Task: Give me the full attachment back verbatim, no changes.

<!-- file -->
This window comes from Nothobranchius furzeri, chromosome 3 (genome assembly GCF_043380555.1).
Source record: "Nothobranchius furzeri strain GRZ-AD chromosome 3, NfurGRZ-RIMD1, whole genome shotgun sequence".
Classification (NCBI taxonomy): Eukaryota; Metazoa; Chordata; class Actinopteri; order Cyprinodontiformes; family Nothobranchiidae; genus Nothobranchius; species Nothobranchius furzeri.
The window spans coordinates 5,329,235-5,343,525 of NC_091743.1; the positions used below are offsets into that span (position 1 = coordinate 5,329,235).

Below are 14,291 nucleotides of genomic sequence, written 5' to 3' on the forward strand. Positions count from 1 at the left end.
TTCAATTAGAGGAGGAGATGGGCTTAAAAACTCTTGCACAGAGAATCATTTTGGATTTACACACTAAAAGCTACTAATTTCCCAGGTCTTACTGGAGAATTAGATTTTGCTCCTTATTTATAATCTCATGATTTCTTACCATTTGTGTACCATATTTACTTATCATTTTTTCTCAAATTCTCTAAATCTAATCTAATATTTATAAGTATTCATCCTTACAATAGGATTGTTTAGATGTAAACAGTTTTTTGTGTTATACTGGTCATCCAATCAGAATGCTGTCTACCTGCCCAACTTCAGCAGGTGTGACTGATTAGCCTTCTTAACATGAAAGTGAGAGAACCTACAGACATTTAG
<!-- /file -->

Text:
This window comes from Nothobranchius furzeri, chromosome 3 (genome assembly GCF_043380555.1).
Source record: "Nothobranchius furzeri strain GRZ-AD chromosome 3, NfurGRZ-RIMD1, whole genome shotgun sequence".
Classification (NCBI taxonomy): Eukaryota; Metazoa; Chordata; class Actinopteri; order Cyprinodontiformes; family Nothobranchiidae; genus Nothobranchius; species Nothobranchius furzeri.
The window spans coordinates 5,329,235-5,343,525 of NC_091743.1; the positions used below are offsets into that span (position 1 = coordinate 5,329,235).

Below are 14,291 nucleotides of genomic sequence, written 5' to 3' on the forward strand. Positions count from 1 at the left end.
TTCAATTAGAGGAGGAGATGGGCTTAAAAACTCTTGCACAGAGAATCATTTTGGATTTACACACTAAAAGCTACTAATTTCCCAGGTCTTACTGGAGAATTAGATTTTGCTCCTTATTTATAATCTCATGATTTCTTACCATTTGTGTACCATATTTACTTATCATTTTTTCTCAAATTCTCTAAATCTAATCTAATATTTATAAGTATTCATCCTTACAATAGGATTGTTTAGATGTAAACAGTTTTTTGTGTTATACTGGTCATCCAATCAGAATGCTGTCTACCTGCCCAACTTCAGCAGGTGTGACTGATTAGCCTTCTTAACATGAAAGTGAGAGAACCTACAGACATTTAG